Sample protocols in Abisko

Nedim Curic, Lucy Naud and Lukas Scholtz going through the sample protocols, Abisko Scientific Research Station is seen in the background. Photo: Fredrik Daleru

We believe that global warming will contribute to a northerly expansion of boreal species. As these sub-Arctic species expand northward, they will force out the existing, less-resistant Arctic species, which will then be found only on Arctic islands.

In the Arctic Islands Project we are studying the potential ecological consequences that could arise as Arctic species communities fragment and lose contact with one another, and how this will affect various ecosystem services. These studies can contribute important knowledge to the effort to manage and preserve Arctic ecosystems in the face of global warming. Because they are relatively simple, Arctic ecosystems are also ideal models for studying the ecological consequences of climate change.


Christine Godeau observing an inquisitive wolverine along one of our sampling transects. Photo: Fredrik Dalerum

This summer we have been working in the sub-Arctic mountains near Abisko in northern Sweden. This is an area where the boreal forest meets the Arctic. The fieldwork carried out this summer was a continuation of the studies conducted in 2015, when we travelled to northern Greenland and Ellesmere Island in Canada to collect specimens. Visiting different sites gives us a way to compare and characterise the differences between the various areas studied. This will help us to better understand the consequences that different characterisations have for different components of biodiversity, and how this could impact the provisioning of Arctic ecosystem services.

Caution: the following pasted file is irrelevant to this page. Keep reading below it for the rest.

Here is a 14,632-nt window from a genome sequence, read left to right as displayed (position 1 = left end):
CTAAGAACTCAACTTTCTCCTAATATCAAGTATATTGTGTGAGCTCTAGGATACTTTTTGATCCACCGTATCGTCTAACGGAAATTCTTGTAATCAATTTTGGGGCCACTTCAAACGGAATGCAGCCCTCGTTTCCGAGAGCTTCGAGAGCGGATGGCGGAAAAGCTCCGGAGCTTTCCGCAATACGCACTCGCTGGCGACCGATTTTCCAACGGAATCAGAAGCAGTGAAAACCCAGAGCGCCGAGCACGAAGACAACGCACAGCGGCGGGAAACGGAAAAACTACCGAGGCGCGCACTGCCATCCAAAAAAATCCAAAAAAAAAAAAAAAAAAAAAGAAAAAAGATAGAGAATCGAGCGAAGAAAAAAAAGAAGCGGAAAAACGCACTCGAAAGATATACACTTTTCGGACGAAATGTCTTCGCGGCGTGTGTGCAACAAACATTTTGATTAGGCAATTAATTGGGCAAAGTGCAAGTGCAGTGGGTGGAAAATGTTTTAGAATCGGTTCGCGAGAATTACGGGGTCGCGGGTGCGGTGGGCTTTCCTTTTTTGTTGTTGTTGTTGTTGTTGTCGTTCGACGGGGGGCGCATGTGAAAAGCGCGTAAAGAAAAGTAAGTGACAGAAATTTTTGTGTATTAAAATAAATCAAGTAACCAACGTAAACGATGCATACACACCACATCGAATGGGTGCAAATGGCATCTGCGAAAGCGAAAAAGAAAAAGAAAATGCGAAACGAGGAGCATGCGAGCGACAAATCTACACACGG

Our studies are based on transects where we observe plants, invertebrates, birds and mammal groups. We have also collected faeces from birds and mammals to determine what these animals eat, as well as tissue samples so we can study the animals’ genetic structures.

We have already begun performing the genetic analyses, and will continue to analyse the gathered data in parallel with the work of writing the first scientific articles based on our studies. We will be visiting numerous Arctic islands and mainland sites in future field seasons in order to complete our data collection.

Science in Torneträsk

Nedim Curic and Gisela Åberg surveying plant communities at a high-altitude site above Lake Torneträsk. Photo: Fredrik Dalerum

malaise trap

Lukas Scholtz and Susana Freire working in bad weather in front of a malaise trap used to capture flying insects. Photo: Fredrik Dalerum